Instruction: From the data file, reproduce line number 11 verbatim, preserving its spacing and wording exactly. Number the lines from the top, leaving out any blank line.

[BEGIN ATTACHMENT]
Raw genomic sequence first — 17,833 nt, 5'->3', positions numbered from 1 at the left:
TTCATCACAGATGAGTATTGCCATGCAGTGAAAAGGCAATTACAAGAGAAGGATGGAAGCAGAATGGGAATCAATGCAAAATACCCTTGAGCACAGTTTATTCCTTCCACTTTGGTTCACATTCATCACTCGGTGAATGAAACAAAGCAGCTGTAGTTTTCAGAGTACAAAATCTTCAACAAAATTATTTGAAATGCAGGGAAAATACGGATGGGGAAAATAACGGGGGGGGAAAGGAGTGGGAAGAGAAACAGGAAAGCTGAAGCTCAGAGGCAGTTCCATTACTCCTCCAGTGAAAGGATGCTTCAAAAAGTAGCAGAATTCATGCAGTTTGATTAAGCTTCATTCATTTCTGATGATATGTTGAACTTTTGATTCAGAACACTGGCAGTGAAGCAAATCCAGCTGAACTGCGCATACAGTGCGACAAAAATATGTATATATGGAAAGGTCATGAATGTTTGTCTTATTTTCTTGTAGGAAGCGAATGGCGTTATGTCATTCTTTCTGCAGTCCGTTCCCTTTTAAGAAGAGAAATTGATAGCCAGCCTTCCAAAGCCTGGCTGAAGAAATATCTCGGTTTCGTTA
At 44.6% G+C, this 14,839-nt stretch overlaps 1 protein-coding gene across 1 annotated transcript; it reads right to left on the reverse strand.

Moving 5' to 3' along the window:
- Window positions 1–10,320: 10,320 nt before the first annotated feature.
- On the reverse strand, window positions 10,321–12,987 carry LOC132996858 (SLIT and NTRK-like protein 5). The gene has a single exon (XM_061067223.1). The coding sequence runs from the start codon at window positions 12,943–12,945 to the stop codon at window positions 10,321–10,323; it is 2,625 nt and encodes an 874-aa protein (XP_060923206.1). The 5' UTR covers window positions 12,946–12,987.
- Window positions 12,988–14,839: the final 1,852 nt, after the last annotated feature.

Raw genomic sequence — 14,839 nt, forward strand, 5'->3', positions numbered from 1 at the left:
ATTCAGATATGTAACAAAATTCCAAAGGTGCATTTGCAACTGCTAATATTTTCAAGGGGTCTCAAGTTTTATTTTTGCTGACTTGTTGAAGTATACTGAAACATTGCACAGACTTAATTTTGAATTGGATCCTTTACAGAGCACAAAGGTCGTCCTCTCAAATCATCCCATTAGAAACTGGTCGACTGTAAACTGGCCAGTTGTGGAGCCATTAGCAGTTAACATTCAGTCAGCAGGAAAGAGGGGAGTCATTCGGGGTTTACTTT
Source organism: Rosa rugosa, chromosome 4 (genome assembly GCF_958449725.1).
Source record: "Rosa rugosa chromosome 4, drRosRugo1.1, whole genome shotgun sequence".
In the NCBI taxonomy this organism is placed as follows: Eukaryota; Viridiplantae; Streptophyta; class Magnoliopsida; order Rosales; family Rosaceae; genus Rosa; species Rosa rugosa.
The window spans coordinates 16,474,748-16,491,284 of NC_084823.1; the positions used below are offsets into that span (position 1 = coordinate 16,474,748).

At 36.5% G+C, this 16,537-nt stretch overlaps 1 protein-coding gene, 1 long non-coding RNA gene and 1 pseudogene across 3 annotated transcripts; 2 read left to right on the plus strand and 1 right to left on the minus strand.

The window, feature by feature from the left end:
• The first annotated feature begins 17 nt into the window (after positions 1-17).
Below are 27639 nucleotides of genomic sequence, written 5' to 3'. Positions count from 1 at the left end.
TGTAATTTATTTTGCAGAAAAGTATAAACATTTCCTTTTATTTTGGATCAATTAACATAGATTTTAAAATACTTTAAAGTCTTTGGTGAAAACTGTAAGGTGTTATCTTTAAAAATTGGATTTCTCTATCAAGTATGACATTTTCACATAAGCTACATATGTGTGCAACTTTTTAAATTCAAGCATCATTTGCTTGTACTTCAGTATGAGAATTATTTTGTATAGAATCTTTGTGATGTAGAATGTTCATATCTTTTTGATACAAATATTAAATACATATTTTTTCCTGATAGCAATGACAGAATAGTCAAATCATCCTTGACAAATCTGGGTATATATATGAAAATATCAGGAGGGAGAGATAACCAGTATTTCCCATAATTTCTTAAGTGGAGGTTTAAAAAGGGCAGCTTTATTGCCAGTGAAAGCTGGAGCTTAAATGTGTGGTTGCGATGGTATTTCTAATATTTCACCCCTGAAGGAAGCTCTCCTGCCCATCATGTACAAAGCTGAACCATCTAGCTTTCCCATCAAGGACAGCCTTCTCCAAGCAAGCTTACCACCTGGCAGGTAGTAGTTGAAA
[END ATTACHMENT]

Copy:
Source record: "Rosa rugosa chromosome 4, drRosRugo1.1, whole genome shotgun sequence".